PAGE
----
US v. Jeffrey Mihelich

Filing 920091022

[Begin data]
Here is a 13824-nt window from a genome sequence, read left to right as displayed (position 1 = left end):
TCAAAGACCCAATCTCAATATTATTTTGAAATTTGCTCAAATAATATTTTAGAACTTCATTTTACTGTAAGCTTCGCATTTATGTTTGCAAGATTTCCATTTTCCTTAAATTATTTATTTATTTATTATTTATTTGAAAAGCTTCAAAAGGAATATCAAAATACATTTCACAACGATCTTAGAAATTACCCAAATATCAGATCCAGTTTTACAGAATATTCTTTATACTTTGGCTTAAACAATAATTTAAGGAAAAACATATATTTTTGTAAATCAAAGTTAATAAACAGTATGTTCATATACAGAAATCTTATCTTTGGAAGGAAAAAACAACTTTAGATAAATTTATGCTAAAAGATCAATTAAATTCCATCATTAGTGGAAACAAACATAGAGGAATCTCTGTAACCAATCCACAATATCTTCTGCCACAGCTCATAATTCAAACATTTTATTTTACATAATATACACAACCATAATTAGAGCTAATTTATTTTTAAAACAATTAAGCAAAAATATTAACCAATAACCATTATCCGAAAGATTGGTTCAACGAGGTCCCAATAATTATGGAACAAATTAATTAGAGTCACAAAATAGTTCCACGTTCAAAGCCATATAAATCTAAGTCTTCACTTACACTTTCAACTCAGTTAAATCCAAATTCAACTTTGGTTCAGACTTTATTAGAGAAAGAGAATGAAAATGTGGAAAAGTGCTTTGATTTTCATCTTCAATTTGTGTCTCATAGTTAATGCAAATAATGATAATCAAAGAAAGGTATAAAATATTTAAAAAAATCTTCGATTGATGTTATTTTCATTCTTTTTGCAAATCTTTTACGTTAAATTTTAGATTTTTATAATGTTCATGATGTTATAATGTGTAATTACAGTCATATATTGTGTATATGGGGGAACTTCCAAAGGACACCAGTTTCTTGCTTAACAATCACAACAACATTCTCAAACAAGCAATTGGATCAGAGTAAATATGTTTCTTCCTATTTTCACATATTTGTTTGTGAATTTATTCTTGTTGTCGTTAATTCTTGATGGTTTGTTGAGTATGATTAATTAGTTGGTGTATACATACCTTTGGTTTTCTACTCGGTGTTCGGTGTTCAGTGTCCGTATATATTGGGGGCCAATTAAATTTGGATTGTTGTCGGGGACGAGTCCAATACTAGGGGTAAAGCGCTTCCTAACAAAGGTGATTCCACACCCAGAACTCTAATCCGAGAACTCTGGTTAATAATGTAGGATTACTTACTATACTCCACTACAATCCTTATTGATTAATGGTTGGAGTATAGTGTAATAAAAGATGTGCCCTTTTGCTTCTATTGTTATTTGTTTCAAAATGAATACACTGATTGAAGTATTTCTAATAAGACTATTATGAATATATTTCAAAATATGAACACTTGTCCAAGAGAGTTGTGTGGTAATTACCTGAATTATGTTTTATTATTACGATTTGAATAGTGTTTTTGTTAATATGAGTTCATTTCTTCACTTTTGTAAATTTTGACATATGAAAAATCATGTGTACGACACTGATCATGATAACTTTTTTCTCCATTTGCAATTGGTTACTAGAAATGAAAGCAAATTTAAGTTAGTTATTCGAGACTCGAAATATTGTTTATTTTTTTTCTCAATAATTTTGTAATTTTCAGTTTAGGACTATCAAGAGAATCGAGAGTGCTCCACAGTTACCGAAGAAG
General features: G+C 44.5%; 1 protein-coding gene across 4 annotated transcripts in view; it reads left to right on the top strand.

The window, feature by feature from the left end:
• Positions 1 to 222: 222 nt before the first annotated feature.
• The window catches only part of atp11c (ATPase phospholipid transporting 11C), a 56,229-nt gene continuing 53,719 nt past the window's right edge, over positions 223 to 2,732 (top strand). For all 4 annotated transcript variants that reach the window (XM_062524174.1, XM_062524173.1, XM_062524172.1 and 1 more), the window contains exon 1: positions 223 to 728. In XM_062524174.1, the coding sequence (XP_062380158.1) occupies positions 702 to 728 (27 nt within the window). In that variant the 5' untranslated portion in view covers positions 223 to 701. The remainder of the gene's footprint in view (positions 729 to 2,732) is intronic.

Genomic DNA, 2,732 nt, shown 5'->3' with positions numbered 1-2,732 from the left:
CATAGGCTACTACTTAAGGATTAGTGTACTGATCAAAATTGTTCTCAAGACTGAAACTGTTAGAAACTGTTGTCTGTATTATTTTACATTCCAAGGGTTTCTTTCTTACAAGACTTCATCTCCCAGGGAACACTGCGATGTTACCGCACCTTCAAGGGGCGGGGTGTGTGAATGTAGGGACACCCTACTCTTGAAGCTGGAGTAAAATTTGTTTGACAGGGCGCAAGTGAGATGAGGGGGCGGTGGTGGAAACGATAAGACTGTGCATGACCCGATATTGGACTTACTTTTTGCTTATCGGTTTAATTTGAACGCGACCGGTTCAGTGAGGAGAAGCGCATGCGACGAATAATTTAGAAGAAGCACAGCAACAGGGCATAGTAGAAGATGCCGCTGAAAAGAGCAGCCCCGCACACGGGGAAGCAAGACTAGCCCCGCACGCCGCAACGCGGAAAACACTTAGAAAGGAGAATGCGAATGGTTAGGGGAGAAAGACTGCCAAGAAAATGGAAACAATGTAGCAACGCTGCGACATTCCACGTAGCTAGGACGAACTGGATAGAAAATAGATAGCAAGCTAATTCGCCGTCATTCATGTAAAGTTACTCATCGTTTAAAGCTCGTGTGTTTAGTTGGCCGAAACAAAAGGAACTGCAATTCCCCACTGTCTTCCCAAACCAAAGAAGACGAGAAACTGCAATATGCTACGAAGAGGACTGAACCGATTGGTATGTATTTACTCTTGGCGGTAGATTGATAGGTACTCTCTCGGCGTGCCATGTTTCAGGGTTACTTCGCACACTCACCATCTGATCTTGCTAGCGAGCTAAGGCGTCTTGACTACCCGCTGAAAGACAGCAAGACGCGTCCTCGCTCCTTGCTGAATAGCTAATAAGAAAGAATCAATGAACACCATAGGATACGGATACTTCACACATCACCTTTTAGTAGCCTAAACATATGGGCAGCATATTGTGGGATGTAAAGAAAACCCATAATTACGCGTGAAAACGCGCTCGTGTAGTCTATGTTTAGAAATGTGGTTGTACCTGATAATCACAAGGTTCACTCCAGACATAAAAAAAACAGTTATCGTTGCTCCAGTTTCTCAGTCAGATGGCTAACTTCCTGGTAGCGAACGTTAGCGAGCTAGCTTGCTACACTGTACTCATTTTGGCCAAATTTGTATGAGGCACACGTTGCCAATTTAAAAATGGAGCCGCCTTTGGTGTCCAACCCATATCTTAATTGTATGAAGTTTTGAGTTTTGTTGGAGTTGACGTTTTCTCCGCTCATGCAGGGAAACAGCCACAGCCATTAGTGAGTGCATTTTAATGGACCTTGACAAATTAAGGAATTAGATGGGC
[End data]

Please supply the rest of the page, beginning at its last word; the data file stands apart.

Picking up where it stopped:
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UNPUBLISHED UNITED STATES COURT OF APPEALS FOR THE FOURTH CIRCUIT No. 09-4236 UNITED STATES OF AMERICA, Plaintiff - Appellee, v. JEFFREY MIHELICH, Defendant - Appellant. Appeal from the United States District Court for the Northern District of West Virginia, at Clarksburg. Irene M. Keeley, District Judge. (1:08-cr-00069-IMK-JSK-1) Submitted: September 30, 2009 Decided: October 22, 2009 Before SHEDD and DUNCAN, Circuit Judges, and HAMILTON, Senior Circuit Judge. Affirmed by unpublished per curiam opinion. Brian J. Kornbrath, Federal Public Defender, Clarksburg, West Virginia, for Appellant. Sharon L. Potter, United States Attorney, Shawn Angus Morgan, Assistant United States Attorney, Clarksburg, West Virginia, for Appellee. Unpublished opinions are not binding precedent in this circuit. PER CURIAM: Jeffrey Mihelich pleaded guilty, pursuant to a plea agreement, to one count of possession with intent to distribute less than fifty kilograms of marijuana and less than 500 grams of cocaine within 1000 feet of a school, in violation of 21 U.S.C. 841(a)(1), (b)(1)(C), (b)(1)(D), 860 (2006). entered a conditional guilty plea and reserved his Mihelich right to appeal the district court's denial of his motion to suppress evidence. On appeal, he argues that the district court erred in denying his motion to suppress because the affidavit in support of the search warrant lacked sufficient information to establish probable cause, and that the good-faith exception established by the Supreme Court in United States v. Leon, 468 U.S. 897 (1984), did not apply to uphold the search of his apartment. We underlying a review motion the to district suppress court's for clear We affirm. findings and the factual error, district court's legal determinations de novo. Grossman, 400 F.3d 212, 216 (4th Cir. 2005). United States v. When a suppression motion has been denied, we review the evidence in the light most favorable to the Government. Id. This court gives due regard to the district court's opportunity to judge the credibility of witnesses and does not review credibility determinations. United States v. Lowe, 65 F.3d 1137, 1142 (4th Cir. 1995). See 2 In reviewing the validity of a search warrant, the relevant inquiry is whether, under the totality of the circumstances, the issuing judge had a substantial basis for concluding that there was probable cause to issue the warrant. Illinois v. Gates, 462 U.S. 213, 238 (1983); see United States v. Chandia, 514 F.3d 365, 373-74 (4th Cir. 2008) (noting that magistrate's probable cause determination is entitled to "great deference"). "When reviewing the probable cause supporting a warrant, a reviewing court must consider only the information presented to the magistrate who issued the warrant." United States v. Wilhelm, 80 F.3d 116, 118 (4th Cir. 1996). The required judge to reviewing make a the warrant application is "simply practical, common-sense decision whether, given all the circumstances set forth in the affidavit before him, . . . there is a fair probability that contraband or evidence Gates, of a crime at will 238. be found in a particular element place." 462 U.S. The crucial determining probable cause is "whether it is reasonable to believe that the items to be seized will be found in the place to be searched." United States v. Lalor, 996 F.2d 1578, 1582 (4th Cir. 1993). Information searched. must link criminal activity to the place to be Id. at 1583. Our review of the record leads us to conclude that the district court correctly concluded that the affidavit was sufficient to support a finding of probable cause 3 for the search of Mihelich's apartment. Additionally, we find that, even assuming the affidavit was deficient, the district court correctly concluded that the good-faith exception would apply to the search of Mihelich's apartment. The district court therefore properly denied Mihelich's suppression motion. Accordingly dispense with oral we affirm Mihelich's the conviction. facts and We legal argument because contentions are adequately presented in the materials before the court and argument would not aid the decisional process. AFFIRMED 4

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